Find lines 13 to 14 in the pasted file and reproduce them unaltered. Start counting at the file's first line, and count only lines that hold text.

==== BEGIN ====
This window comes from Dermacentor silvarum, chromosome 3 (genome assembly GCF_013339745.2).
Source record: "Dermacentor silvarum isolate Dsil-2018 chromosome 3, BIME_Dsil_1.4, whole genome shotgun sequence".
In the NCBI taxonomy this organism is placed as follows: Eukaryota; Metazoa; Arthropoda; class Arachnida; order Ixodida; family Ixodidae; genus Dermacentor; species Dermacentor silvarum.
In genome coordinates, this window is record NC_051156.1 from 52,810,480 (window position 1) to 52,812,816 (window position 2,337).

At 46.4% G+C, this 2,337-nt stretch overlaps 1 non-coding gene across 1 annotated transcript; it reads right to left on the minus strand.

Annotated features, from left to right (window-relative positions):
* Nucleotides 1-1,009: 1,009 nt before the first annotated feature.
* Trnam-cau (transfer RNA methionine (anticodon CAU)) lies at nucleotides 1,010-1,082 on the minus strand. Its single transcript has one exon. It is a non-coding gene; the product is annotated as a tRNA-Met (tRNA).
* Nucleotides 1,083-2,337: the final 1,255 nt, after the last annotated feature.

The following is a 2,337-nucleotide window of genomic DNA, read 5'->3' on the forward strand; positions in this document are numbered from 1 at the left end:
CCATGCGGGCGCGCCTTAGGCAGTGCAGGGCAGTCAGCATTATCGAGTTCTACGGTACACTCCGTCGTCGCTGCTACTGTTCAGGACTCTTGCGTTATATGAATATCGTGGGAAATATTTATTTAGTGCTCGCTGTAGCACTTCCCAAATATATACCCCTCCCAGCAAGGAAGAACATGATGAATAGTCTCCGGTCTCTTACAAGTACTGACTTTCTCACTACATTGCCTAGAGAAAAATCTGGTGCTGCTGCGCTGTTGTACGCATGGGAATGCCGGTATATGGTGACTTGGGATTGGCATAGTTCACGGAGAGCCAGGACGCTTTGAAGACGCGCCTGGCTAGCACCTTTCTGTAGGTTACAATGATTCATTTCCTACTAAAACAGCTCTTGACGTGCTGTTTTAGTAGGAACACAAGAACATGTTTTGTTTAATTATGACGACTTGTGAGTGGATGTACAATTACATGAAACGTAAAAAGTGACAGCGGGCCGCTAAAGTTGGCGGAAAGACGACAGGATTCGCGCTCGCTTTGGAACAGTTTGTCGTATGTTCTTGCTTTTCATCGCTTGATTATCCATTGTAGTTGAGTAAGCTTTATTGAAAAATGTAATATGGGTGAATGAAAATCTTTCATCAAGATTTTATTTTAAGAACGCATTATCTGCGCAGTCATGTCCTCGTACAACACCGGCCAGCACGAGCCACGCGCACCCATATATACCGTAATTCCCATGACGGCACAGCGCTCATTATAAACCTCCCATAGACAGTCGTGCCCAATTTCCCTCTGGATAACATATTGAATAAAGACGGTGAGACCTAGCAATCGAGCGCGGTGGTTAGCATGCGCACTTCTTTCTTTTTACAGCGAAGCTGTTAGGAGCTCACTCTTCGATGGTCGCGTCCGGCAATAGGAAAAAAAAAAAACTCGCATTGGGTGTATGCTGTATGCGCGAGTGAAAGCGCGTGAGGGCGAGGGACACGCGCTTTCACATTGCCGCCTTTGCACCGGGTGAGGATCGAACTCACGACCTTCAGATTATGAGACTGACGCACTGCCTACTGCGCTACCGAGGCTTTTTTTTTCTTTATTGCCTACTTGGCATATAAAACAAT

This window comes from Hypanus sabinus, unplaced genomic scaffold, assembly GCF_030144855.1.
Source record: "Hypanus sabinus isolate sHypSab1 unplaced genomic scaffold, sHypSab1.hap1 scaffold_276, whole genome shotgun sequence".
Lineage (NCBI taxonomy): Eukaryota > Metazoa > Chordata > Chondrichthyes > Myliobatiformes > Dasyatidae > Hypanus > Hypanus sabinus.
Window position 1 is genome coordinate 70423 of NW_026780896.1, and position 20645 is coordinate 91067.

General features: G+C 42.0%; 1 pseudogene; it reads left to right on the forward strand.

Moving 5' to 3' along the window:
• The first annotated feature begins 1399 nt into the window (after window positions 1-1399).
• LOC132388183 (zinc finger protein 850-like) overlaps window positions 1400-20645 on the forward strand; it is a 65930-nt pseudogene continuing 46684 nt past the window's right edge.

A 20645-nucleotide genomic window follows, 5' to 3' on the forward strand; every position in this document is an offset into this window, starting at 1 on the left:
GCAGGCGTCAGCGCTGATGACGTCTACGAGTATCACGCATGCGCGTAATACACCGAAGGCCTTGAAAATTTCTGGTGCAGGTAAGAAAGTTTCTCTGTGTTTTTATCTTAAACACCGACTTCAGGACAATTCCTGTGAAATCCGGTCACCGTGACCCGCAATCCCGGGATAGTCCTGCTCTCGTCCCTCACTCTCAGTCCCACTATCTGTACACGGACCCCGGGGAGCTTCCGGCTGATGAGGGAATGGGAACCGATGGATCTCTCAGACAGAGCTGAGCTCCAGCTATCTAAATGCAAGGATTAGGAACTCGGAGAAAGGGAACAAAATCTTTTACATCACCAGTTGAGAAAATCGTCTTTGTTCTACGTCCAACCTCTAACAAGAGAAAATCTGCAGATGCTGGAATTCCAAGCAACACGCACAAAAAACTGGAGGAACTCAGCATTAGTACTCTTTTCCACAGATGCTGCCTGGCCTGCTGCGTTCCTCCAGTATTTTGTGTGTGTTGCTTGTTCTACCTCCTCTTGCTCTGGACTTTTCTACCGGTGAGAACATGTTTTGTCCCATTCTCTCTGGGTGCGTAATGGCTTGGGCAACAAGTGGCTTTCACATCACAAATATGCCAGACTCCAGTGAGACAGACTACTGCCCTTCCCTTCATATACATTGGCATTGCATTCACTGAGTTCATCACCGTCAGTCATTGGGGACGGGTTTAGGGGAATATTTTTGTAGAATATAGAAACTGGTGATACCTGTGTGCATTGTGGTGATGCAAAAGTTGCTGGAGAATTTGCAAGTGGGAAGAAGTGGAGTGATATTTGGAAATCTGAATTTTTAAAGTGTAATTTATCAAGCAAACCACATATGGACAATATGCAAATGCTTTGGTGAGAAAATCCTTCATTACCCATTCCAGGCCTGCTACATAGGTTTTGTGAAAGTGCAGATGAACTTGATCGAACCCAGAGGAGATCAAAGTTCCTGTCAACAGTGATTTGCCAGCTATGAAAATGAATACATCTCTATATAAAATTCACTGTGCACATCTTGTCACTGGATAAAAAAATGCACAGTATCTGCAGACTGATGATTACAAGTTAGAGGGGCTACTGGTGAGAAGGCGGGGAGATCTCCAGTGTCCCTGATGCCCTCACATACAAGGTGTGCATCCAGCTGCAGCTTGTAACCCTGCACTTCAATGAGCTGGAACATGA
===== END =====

Source record: "Hypanus sabinus isolate sHypSab1 unplaced genomic scaffold, sHypSab1.hap1 scaffold_276, whole genome shotgun sequence".
Lineage (NCBI taxonomy): Eukaryota > Metazoa > Chordata > Chondrichthyes > Myliobatiformes > Dasyatidae > Hypanus > Hypanus sabinus.